North Dakota, New York, Indiana and Massachusetts topped the list of states enjoying the most economic growth last year, according to statistics breaking down GDP by state that the U.S. Department of Commerce released last week. With all but two states experiencing expansion in 2010, the new data confirm a trend towards recovery in 2010 from weakness the previous year.
Leading the expansion last year was North Dakota, which grew 7.1% from the previous year. The Great Plains state benefited from mining and rising oil prices; new hydraulic extraction techniques have focused investor attention on the region’s rich shale oil deposits. North Dakota, with the second-smallest GDP of any of the states, did not suffer a housing crisis; its 3.8% unemployment rate is the lowest in the nation.
New York’s economy grew 5.1% last year, the second-highest growth rate. The cyclical financial services industry was cycling high in 2010, when the U.S. stock market clocked its second consecutive annual rally at year end. The Commerce Department’s Bureau of Economic Analysis, which broke down the state data by industry, credits finance and insurance with contributing more than a percentage point of New York’s GDP gains last year.
Indiana’s 4.6% expansion came in third in the state rankings, and there as in No. 7-ranked Oregon, durable-goods manufacturing contributed more than two of those percentage points.
Massachusetts grew 4.2%, buoyed by strength across the durable goods manufacturing, retail trade and financial services sectors, and mining center West Virginia, with 4% growth, rounded out the top 5.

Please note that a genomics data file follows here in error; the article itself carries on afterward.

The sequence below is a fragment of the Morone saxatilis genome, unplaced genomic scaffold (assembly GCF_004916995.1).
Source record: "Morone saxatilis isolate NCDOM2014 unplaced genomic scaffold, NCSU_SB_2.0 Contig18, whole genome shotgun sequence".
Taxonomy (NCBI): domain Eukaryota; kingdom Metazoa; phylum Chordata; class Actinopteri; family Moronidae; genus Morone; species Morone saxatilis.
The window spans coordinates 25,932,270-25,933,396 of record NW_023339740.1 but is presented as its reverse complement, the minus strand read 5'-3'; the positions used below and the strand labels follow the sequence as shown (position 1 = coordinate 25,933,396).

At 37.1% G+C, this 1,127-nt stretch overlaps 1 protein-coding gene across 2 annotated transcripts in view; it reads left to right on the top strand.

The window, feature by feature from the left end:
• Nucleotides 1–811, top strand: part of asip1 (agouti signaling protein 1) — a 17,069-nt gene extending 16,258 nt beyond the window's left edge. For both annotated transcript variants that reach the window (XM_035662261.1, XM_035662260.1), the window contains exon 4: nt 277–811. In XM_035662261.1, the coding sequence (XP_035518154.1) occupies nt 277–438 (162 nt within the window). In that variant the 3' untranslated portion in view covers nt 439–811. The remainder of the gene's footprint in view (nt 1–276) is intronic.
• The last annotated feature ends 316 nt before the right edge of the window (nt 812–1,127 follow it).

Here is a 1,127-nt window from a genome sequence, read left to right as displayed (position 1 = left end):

Nationwide, 2010 GDP growth averaged 2.6% after declining by nearly as much (2.5%) the previous year. Durable goods manufacturing, retail trade and finance and insurance led the growth across the states. The biggest drag on growth nationally continued to be construction, which declined for the sixth straight year. The ailing sector subtracted 2 percentage points from Nevada’s growth rate. The Silver State’s GDP was one of just two states to decline in 2010, contracting 0.2%, a hair above Wyoming’s worst-in-the-nation economic performance of minus 0.3%.
Arizona was the third-worst performing state, with 0.7% growth, followed by Oklahoma (1%) and Montana (1.1%).
All eight economic regions tracked by the Bureau of Economic Analysis were in positive territory for the year, with the area stretching from the nation’s capital up through New England enjoying the strongest growth, in general, and the Rocky Mountain region down to the Southwest and Southeast, in broad terms, exhibiting the weakest growth.